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FDA Should Facilitate Lab Test Innovation, Craft Long-Term Regulatory Overhaul, Gottlieb Says at ACLA


NEW YORK (GenomeWeb) – US Food and Drug Administration Commissioner Scott Gottlieb aims to position the FDA as a facilitator of laboratory test innovation, as agencies and legislators craft a long-term solution for regulation of laboratory-developed tests, he said during a presentation at the American Clinical Laboratory Association conference in Washington DC on Tuesday.

"We have a unique opportunity to set reform and innovate as we consider the right mold for the FDA with respect to laboratory-developed tests," Gottlieb said.

For the long term, Gottlieb said he favors comprehensive legislation that would modernize the agency's approach to approving LDTs. Noting that when the FDA was first authorized to regulate in vitro diagnostics in the 1970s, there were far fewer LDTs and they were much simpler tests, he suggested processes for test evaluation should be redesigned to better suit today's innovations.

"The old posture at the FDA is we have all the authority we need, and we can adapt our current review processes to whatever new technology that comes about. So if it meets the definition of [a] medical device, we can somehow apply the 510(k) construct to it," Gottlieb said. "I think what you are hearing now from FDA is a clearer recognition that even if we could to that, and we tried to do that in the past, it's probably not the right thing to do."

A modern regulatory framework for LDTs might take years to develop, Gottlieb said, and should continue to maintain the current "well-defined roles" between FDA and other regulatory agencies, particularly the Centers for Medicare & Medicaid Services. Through the Clinical Laboratory Improvement Amendment, CMS has become experienced in regulating laboratories while FDA regulates and reviews tests, and FDA aims to leverage CMS' experience, rather than create redundant regulatory vehicles, he said.

In the interim, the FDA is focusing on "creating voluntary pathways" to improve efficiency and reduce burdens in test approval processes. In particular, he noted that a precertification process that was discussed extensively last year related to digital health was first used to review direct-to-consumer genetic health risk tests.

"In the setting of these DTC tests, we realized that if we had enough confidence in the validity of the lab's underlying system, we could exempt from premarket review many individual tests that met precertified standards," he said.

While he did not specifically mention 23andMe during his talk, on Tuesday, the FDA authorized, with caveats, that company's test report for three BRCA gene mutations.

Exempting test manufacturers from having to get every change and update to a test reapproved, encourages more test manufacturers to bring their test for FDA review, Gottlieb explained. In the current fiscal year several more LDTs have come forward with premarket submissions to the agency , and the agency has received more than a dozen presubmission requests, he said.

In addition, the FDA's accreditation of the New York State Department of Health as a third-party reviewer of in vitro diagnostics late last year, ensures that laboratories whose tests have been approved by the New York State Department of Health do not need to submit a separate application to the FDA. This includes labs with advanced, next-generation sequencing based tumor profiling tests, Gottlieb noted.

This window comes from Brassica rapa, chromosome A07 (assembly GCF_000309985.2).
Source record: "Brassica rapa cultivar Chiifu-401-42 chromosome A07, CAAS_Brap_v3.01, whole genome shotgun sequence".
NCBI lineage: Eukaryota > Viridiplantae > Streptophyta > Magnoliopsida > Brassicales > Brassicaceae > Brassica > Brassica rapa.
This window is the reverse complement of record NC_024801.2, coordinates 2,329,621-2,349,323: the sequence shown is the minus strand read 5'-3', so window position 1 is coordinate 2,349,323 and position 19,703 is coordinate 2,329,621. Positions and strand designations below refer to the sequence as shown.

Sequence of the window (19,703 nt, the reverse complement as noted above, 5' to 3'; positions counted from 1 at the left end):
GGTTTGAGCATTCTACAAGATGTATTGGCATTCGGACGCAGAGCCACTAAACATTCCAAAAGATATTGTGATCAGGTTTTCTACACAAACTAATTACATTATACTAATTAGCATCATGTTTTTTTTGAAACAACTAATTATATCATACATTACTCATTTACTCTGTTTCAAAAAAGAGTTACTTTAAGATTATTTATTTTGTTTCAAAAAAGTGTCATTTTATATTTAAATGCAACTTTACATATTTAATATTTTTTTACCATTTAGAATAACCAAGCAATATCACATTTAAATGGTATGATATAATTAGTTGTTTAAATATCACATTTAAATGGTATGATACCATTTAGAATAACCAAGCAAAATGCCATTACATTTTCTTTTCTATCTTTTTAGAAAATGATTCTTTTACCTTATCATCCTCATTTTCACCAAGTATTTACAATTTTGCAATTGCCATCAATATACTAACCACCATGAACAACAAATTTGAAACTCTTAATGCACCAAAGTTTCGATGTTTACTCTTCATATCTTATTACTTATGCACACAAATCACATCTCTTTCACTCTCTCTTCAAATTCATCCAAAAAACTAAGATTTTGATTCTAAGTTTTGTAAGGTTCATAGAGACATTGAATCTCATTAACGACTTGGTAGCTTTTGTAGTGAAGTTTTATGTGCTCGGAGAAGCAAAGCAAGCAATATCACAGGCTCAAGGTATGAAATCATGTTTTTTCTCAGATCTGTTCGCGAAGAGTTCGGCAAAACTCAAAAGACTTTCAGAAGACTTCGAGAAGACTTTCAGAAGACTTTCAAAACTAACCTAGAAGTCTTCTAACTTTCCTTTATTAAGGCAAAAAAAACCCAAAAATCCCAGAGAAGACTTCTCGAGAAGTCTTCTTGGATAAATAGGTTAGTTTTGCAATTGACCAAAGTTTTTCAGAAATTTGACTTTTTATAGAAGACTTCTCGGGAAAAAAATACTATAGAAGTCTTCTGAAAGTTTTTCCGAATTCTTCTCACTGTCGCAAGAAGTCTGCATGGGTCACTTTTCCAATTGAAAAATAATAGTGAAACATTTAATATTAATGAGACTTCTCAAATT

"Third-party accreditation is designed to reduce the burden on test developers and streamline the regulatory assessment of eligible innovative projects," he said.

Gottleib said the agency hopes to grant third-party accreditation status to other entities in the future, to provide more approval options to test developers.

The agency recently also provided information on a new approach to reviewing NGS oncopanel tests to minimize the burden for test developers, Gottlieb said. The new approach involves communicating with test developers about the flexibility they have in developing clinical evidence to support marketing authorization, depending on the types of claims they are making about their tests. The agency expects to provide final guidance soon on the FDA's approach to all NGS tests, he said.

The agency is also developing policies to allow more tests to be exempt from premarket review, Gottlieb noted.

"We are also looking into new more innovative approaches to demonstrating analytical and clinical validity in the first place," he said. "For example, a developer may be able to demonstrate analytical validity by showing that its test conforms to FDA recognized standards, perhaps including standards established by the scientific community, or standards development organizations," he said.

Last November, Gottlieb noted, Foundation Medicine's FoundationOne CDx test, was approved through parallel review with CMS, which enabled FDA and CMS to concurrently review the test for both marketing authorization and coverage determination.

"The test developer was able to secure FDA approvals, as well as immediate proposed Medicare coverage determination within six months," Gottlieb said.

Foundation Medicine also took advantage of the FDA's Breakthrough Device program through which FDA staff works with product developers to provide guidance on issues such as evidence generation that would be acceptable to the agency's reviewers.

Noting that comprehensive reform of test legislation could be a multiyear effort, Gottlieb said recent efforts at facilitating test approval are aimed at encouraging test developers to seek FDA validation for their tests to ensure safe tests are reaching patients quickly.

"Tests that haven't been properly validated present serious risks," Gottlieb said. "A test with a greater assurance of validity may have advantages both in clinical adoption and gaining coverage by payors."